All goals should use the SMART goal format to provide accurate goal measurement and tracking. Without using the SMART protocol, you’ll often find issues with goals that may include:

  • Inaccurate baseline data
  • Incorrect data tracking methods
  • Irrelevant goal areas
  • Unattainable goals
  • Broad goals that are impossible to measure

Here’s an article I wrote on everything you need to know on how to properly write measurable annual goals for an IEP.

Areas of Service

In the evaluation report, you’ll find the areas of qualification. If you didn’t retain this information, be sure to check in with your school psychologist. There should be a goal in each of the qualifying areas for specially designed instruction.

Specially designed instruction, or SDI, is the process of adapting content, methodology, and delivery of instruction to meet a specific student’s needs.There are two common assessments often used in the school system to determine areas of qualification, WIAT (Wechsler Individual Achievement Test) and WJIV ( Woodcock Johnson IV). The assessment will gather baseline information on cognitive abilities and oral language. In order to qualify in an area, the student must score two standard deviations below the mean.

Specially Designed Instruction

Areas include:

  • Reading
  • Writing
  • Math
  • Behavior
  • Social
  • Adaptive
  • Speech-language therapy
  • Occupational therapy
  • Physical therapy

In addition to specially designed instruction, your student may qualify for related services. Related services allow the student to benefit from specially designed instruction fully. Related services are supportive services that are required to assist an individual to ensure the most benefit from their education. Related services make it easier for kids to participate in class and after school activities and are part of a student’s plan related to the specially designed instruction they are receiving.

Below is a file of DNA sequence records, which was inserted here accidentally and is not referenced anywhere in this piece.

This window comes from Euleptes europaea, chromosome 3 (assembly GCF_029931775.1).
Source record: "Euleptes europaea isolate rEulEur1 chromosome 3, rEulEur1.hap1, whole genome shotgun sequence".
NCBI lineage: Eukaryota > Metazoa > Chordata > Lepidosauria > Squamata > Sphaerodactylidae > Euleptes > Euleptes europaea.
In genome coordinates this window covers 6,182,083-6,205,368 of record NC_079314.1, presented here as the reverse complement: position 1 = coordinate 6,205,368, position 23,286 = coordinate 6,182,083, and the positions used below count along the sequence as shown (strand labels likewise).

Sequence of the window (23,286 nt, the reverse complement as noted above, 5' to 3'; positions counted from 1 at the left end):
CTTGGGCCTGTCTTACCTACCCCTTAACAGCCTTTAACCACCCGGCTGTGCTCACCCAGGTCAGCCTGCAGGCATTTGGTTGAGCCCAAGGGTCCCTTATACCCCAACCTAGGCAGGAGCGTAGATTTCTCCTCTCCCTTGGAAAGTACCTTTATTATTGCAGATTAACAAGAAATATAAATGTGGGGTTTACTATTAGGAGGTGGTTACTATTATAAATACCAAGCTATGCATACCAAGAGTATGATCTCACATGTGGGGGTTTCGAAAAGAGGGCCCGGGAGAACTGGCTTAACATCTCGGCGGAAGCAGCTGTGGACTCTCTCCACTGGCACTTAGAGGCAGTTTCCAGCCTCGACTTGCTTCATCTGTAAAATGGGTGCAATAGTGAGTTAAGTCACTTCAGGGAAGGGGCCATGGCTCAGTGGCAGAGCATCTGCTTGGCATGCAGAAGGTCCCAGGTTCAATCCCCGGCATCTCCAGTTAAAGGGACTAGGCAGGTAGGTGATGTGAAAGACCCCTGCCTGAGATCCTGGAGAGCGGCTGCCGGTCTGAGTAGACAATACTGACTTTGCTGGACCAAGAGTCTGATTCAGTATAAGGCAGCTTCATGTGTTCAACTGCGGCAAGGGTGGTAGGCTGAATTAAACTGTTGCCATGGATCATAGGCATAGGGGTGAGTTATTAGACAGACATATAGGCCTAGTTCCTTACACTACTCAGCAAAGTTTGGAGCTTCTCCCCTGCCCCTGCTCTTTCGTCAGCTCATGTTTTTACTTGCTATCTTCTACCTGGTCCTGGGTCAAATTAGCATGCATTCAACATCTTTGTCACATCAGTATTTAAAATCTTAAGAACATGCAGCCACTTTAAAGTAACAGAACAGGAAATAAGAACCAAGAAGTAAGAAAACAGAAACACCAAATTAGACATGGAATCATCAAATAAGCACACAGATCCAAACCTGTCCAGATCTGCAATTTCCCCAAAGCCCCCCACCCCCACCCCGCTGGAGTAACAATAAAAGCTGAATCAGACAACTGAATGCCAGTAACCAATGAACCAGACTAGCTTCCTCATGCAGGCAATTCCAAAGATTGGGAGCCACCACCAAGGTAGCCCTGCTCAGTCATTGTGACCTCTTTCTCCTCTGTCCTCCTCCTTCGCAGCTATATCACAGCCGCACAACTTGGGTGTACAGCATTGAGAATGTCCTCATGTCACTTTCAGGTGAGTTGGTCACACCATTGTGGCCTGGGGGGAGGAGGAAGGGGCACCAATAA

Progress Toward Meeting Goals

After each goal outlined in the IEP, review the frequency of goal reporting. This section will include how frequently you will be reporting progress updates toward each goal. Typically you’ll report information on progress monthly, and official progress reports each trimester or semester depending on the school and district.

My preference is always to over communicate, especially with families that are new to special education and to my classroom and school. I’m not only trying to keep them informed, I’m working to build trust. You never know what their previous experience has been or they might have zero experience. I’d rather hear complaints from my families that I’m communicating too much than not enough! The last thing you want is to have anyone feel blindsided. Communication is key!